Maturing Your Cybersecurity Program

posted by James Boyd on Thursday, June 8, 2023 in SHAZAM Blog

Ransomware, data breaches and other cyber threats continue to have significant impacts on financial institutions. As cybercriminals continue to find new ways to attack, it’s necessary for organizations to continually assess their cybersecurity programs and mature their cyber risk mitigation controls to reduce their risk. Regulators, clients, business partners and cyber insurance carriers all demand specific cybersecurity controls be in place and maintained. In addition, an increasing number of federal and state cybersecurity and privacy laws and industry standards require compliance.

For small- and medium-sized businesses, providing the necessary level of security is a daunting task. However, by using some simple cybersecurity management tools, your organization can establish a continuous maturity process.

Consider implementing the following tools to accomplish your cybersecurity management goals and continue to mature your cyber defenses.

Control Catalog

Your institution can use a cyber control catalog to document and organize your cybersecurity controls, including the risk mitigation controls you put in place to protect your systems and information. Controls can be technical, such as data encryption, or administrative, such as a password policy. A control catalog lists all your cyber controls, identifies how your institution implements those controls, who’s responsible for them, and identifies the laws, regulations, and contract obligations requiring those controls. This is a great tool to provide assurance of compliance to auditors and examiners.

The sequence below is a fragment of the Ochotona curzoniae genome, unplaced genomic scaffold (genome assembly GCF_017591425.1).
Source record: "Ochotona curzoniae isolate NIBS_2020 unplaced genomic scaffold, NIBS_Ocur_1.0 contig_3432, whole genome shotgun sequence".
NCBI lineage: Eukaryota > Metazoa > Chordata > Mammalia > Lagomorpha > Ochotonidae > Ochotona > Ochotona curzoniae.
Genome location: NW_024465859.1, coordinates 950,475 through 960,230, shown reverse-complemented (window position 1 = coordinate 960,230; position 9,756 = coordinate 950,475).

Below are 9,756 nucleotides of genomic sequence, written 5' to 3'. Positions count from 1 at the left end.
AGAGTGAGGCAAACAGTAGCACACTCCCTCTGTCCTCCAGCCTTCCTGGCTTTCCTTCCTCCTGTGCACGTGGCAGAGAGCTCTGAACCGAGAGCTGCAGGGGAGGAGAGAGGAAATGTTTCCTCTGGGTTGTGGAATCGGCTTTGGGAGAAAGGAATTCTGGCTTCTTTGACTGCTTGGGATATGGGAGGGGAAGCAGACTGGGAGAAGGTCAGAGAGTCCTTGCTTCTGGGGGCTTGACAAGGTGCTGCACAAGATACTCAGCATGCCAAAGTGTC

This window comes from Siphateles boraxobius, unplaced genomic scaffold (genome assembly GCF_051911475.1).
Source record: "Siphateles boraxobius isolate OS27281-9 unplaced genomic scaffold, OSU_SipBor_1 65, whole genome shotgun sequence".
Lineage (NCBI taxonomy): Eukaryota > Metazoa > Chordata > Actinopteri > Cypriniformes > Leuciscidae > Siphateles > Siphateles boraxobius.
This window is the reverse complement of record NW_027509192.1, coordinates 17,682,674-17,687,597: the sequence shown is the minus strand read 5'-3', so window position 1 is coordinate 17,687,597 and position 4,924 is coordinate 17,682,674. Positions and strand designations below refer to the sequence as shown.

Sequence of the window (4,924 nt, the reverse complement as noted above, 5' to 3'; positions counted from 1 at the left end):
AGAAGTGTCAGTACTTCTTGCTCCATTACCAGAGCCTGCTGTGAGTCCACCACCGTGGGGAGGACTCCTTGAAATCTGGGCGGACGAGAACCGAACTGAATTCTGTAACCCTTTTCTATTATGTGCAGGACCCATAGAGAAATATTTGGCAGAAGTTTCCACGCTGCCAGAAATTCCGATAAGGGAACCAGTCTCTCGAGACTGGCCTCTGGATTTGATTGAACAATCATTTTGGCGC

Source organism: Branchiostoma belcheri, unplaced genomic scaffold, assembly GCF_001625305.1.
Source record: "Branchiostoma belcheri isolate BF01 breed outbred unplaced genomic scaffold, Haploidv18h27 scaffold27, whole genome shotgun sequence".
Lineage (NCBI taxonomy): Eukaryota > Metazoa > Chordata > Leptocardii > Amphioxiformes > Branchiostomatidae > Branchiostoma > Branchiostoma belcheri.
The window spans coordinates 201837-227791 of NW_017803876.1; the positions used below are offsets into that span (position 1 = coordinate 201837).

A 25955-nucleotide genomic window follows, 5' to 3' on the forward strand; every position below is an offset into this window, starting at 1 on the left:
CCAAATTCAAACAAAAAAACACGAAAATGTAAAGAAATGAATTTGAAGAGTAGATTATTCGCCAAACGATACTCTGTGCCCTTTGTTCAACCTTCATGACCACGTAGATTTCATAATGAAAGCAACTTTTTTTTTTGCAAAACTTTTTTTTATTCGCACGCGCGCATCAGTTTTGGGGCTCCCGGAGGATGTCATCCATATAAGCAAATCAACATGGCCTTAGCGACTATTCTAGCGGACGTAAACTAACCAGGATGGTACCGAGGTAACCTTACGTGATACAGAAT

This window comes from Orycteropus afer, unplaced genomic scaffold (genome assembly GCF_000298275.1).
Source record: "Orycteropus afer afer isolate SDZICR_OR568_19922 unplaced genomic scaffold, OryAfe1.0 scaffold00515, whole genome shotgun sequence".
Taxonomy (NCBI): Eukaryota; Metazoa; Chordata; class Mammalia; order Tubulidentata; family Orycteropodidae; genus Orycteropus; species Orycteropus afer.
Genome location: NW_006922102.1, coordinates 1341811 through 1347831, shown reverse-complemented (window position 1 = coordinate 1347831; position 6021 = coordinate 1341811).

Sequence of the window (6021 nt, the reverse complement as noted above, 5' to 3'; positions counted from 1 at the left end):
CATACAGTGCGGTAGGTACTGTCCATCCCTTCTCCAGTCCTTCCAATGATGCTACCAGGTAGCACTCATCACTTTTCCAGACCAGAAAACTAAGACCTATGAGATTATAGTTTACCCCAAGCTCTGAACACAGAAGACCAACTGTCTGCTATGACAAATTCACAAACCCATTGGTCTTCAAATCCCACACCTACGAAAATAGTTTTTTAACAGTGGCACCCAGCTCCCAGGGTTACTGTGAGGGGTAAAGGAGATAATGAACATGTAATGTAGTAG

Here are two helpful examples of control catalogs to use as a basis for developing your own control catalog:

Security Controls Packet

You likely receive various questionnaires to complete regarding your security controls as new laws and best practices may require your clients to perform due diligence on your organization’s risk management practices. These questionnaires take time to respond to one at a time.  A security controls packet should contain cybersecurity program information that’s ready to share with clients and other third parties. By creating a security controls packet containing an overview of your cyber program, results from penetration tests, SOC audit reports, etc., you can form a standard response to these third-party requests instead of responding to each questionnaire individually.

Cyber Maturity Assessment

A cyber maturity assessment should be completed regularly (typically annually) to measure your current level of maturity and track your level of defense over time. Over the last few decades, cybersecurity standards have emerged, including:

  • ISO 27001
  • CIS Critical Security Controls
  • NIST Cybersecurity Framework

These standards identify common security controls that your institution can implement to protect your systems and information. By using a rating system such as the Capability Maturity Model, you can rate your level of maturity for each of the controls in these frameworks, which will help you identify weaknesses in your cyber defenses.

Security Roadmap

In order to mature your program continuously, consider adding new controls and making improvements to existing controls. A security roadmap is a tool to outline your objectives for control improvements or new controls. A roadmap should outline which security objectives are priorities so you can properly align resources. Roadmaps should also outline requirements and high-level steps for completing each objective, as well as a reasonable timeline for completing each high-level step.

Cybersecurity can seem like a daunting task, but by using these cybersecurity program management tools, you’ll have an organized plan to continue to defend against cybercrime.

SHAZAM, Inc. and ITS, Inc. provide this blog for general informational purposes only. Our blog may be shared by a direct link wherein the content remains as originally presented and has not been altered. SHAZAM, Inc. and ITS, Inc. assume no responsibility for errors or omissions in the contents on the blog. By using this blog, reader agrees that the information published does not constitute nor is a substitute for legal advice which should only be sought from a qualified, licensed attorney. 


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